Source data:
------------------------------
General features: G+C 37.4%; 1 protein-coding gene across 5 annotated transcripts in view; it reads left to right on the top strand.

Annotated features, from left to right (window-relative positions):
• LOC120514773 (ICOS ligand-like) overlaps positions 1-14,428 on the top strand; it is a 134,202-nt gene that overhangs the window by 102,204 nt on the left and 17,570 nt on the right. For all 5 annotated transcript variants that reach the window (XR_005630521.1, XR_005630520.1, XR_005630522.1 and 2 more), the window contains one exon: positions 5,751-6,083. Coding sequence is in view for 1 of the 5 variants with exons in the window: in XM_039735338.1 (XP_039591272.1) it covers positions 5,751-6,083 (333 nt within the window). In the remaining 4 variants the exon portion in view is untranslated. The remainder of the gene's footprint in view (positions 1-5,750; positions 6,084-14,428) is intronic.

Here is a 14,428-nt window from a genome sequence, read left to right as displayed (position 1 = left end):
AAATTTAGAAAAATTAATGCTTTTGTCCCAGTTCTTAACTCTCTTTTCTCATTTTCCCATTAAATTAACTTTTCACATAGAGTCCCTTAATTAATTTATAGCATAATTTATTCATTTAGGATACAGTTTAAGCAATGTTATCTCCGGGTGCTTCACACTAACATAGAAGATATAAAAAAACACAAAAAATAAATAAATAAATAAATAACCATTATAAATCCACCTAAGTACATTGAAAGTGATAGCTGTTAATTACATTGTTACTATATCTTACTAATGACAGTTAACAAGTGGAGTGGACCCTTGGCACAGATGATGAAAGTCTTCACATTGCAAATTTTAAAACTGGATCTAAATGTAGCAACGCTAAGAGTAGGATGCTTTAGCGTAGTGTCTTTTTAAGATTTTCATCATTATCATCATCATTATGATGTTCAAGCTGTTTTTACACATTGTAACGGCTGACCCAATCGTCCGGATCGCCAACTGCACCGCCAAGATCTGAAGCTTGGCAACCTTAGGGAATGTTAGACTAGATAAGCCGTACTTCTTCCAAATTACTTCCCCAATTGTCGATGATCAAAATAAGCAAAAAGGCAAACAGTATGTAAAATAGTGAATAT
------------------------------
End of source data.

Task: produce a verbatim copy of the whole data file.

General features: G+C 37.4%; 1 protein-coding gene across 5 annotated transcripts in view; it reads left to right on the top strand.

Annotated features, from left to right (window-relative positions):
• LOC120514773 (ICOS ligand-like) overlaps positions 1-14,428 on the top strand; it is a 134,202-nt gene that overhangs the window by 102,204 nt on the left and 17,570 nt on the right. For all 5 annotated transcript variants that reach the window (XR_005630521.1, XR_005630520.1, XR_005630522.1 and 2 more), the window contains one exon: positions 5,751-6,083. Coding sequence is in view for 1 of the 5 variants with exons in the window: in XM_039735338.1 (XP_039591272.1) it covers positions 5,751-6,083 (333 nt within the window). In the remaining 4 variants the exon portion in view is untranslated. The remainder of the gene's footprint in view (positions 1-5,750; positions 6,084-14,428) is intronic.

Here is a 14,428-nt window from a genome sequence, read left to right as displayed (position 1 = left end):
AAATTTAGAAAAATTAATGCTTTTGTCCCAGTTCTTAACTCTCTTTTCTCATTTTCCCATTAAATTAACTTTTCACATAGAGTCCCTTAATTAATTTATAGCATAATTTATTCATTTAGGATACAGTTTAAGCAATGTTATCTCCGGGTGCTTCACACTAACATAGAAGATATAAAAAAACACAAAAAATAAATAAATAAATAAATAACCATTATAAATCCACCTAAGTACATTGAAAGTGATAGCTGTTAATTACATTGTTACTATATCTTACTAATGACAGTTAACAAGTGGAGTGGACCCTTGGCACAGATGATGAAAGTCTTCACATTGCAAATTTTAAAACTGGATCTAAATGTAGCAACGCTAAGAGTAGGATGCTTTAGCGTAGTGTCTTTTTAAGATTTTCATCATTATCATCATCATTATGATGTTCAAGCTGTTTTTACACATTGTAACGGCTGACCCAATCGTCCGGATCGCCAACTGCACCGCCAAGATCTGAAGCTTGGCAACCTTAGGGAATGTTAGACTAGATAAGCCGTACTTCTTCCAAATTACTTCCCCAATTGTCGATGATCAAAATAAGCAAAAAGGCAAACAGTATGTAAAATAGTGAATAT